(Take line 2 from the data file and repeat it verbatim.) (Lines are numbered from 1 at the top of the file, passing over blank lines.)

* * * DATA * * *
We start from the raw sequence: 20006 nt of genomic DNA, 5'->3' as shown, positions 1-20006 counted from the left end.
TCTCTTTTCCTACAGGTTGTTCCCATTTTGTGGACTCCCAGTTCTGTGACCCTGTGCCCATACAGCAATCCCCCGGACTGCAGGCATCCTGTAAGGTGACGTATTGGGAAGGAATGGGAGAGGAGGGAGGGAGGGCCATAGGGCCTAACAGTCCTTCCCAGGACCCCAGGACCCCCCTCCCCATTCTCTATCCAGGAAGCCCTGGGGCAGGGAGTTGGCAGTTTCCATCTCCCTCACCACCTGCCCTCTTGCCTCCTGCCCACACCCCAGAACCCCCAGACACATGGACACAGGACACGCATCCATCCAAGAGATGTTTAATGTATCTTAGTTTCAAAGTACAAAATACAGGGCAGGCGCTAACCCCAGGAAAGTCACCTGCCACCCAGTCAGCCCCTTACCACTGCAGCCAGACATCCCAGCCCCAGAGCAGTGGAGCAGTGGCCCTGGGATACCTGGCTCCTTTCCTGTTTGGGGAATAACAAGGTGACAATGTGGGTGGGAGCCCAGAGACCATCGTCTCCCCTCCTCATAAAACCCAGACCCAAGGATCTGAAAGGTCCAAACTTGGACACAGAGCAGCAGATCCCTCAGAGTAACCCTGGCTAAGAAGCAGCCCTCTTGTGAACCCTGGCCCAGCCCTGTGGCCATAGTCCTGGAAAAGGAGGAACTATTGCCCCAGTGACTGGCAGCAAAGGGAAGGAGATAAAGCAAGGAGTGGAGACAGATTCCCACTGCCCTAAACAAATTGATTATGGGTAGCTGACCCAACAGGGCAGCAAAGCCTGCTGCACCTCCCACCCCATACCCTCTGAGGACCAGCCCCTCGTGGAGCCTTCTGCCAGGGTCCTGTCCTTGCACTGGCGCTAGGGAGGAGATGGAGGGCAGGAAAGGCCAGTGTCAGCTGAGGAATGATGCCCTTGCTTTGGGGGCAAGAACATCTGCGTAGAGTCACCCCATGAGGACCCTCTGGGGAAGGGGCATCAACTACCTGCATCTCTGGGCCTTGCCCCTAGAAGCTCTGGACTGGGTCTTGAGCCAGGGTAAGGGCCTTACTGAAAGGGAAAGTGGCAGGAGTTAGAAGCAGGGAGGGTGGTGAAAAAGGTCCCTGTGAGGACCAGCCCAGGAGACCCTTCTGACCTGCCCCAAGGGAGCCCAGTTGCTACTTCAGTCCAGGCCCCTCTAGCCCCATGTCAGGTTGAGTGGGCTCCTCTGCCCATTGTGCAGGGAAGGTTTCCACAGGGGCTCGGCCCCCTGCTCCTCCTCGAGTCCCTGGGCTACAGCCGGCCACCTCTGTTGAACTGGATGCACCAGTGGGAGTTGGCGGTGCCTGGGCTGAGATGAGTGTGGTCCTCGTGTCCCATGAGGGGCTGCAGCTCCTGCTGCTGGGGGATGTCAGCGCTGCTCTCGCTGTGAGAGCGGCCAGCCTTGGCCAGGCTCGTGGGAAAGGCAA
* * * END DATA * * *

TCTCTTTTCCTACAGGTTGTTCCCATTTTGTGGACTCCCAGTTCTGTGACCCTGTGCCCATACAGCAATCCCCCGGACTGCAGGCATCCTGTAAGGTGACGTATTGGGAAGGAATGGGAGAGGAGGGAGGGAGGGCCATAGGGCCTAACAGTCCTTCCCAGGACCCCAGGACCCCCCTCCCCATTCTCTATCCAGGAAGCCCTGGGGCAGGGAGTTGGCAGTTTCCATCTCCCTCACCACCTGCCCTCTTGCCTCCTGCCCACACCCCAGAACCCCCAGACACATGGACACAGGACACGCATCCATCCAAGAGATGTTTAATGTATCTTAGTTTCAAAGTACAAAATACAGGGCAGGCGCTAACCCCAGGAAAGTCACCTGCCACCCAGTCAGCCCCTTACCACTGCAGCCAGACATCCCAGCCCCAGAGCAGTGGAGCAGTGGCCCTGGGATACCTGGCTCCTTTCCTGTTTGGGGAATAACAAGGTGACAATGTGGGTGGGAGCCCAGAGACCATCGTCTCCCCTCCTCATAAAACCCAGACCCAAGGATCTGAAAGGTCCAAACTTGGACACAGAGCAGCAGATCCCTCAGAGTAACCCTGGCTAAGAAGCAGCCCTCTTGTGAACCCTGGCCCAGCCCTGTGGCCATAGTCCTGGAAAAGGAGGAACTATTGCCCCAGTGACTGGCAGCAAAGGGAAGGAGATAAAGCAAGGAGTGGAGACAGATTCCCACTGCCCTAAACAAATTGATTATGGGTAGCTGACCCAACAGGGCAGCAAAGCCTGCTGCACCTCCCACCCCATACCCTCTGAGGACCAGCCCCTCGTGGAGCCTTCTGCCAGGGTCCTGTCCTTGCACTGGCGCTAGGGAGGAGATGGAGGGCAGGAAAGGCCAGTGTCAGCTGAGGAATGATGCCCTTGCTTTGGGGGCAAGAACATCTGCGTAGAGTCACCCCATGAGGACCCTCTGGGGAAGGGGCATCAACTACCTGCATCTCTGGGCCTTGCCCCTAGAAGCTCTGGACTGGGTCTTGAGCCAGGGTAAGGGCCTTACTGAAAGGGAAAGTGGCAGGAGTTAGAAGCAGGGAGGGTGGTGAAAAAGGTCCCTGTGAGGACCAGCCCAGGAGACCCTTCTGACCTGCCCCAAGGGAGCCCAGTTGCTACTTCAGTCCAGGCCCCTCTAGCCCCATGTCAGGTTGAGTGGGCTCCTCTGCCCATTGTGCAGGGAAGGTTTCCACAGGGGCTCGGCCCCCTGCTCCTCCTCGAGTCCCTGGGCTACAGCCGGCCACCTCTGTTGAACTGGATGCACCAGTGGGAGTTGGCGGTGCCTGGGCTGAGATGAGTGTGGTCCTCGTGTCCCATGAGGGGCTGCAGCTCCTGCTGCTGGGGGATGTCAGCGCTGCTCTCGCTGTGAGAGCGGCCAGCCTTGGCCAGGCTCGTGGGAAAGGCAA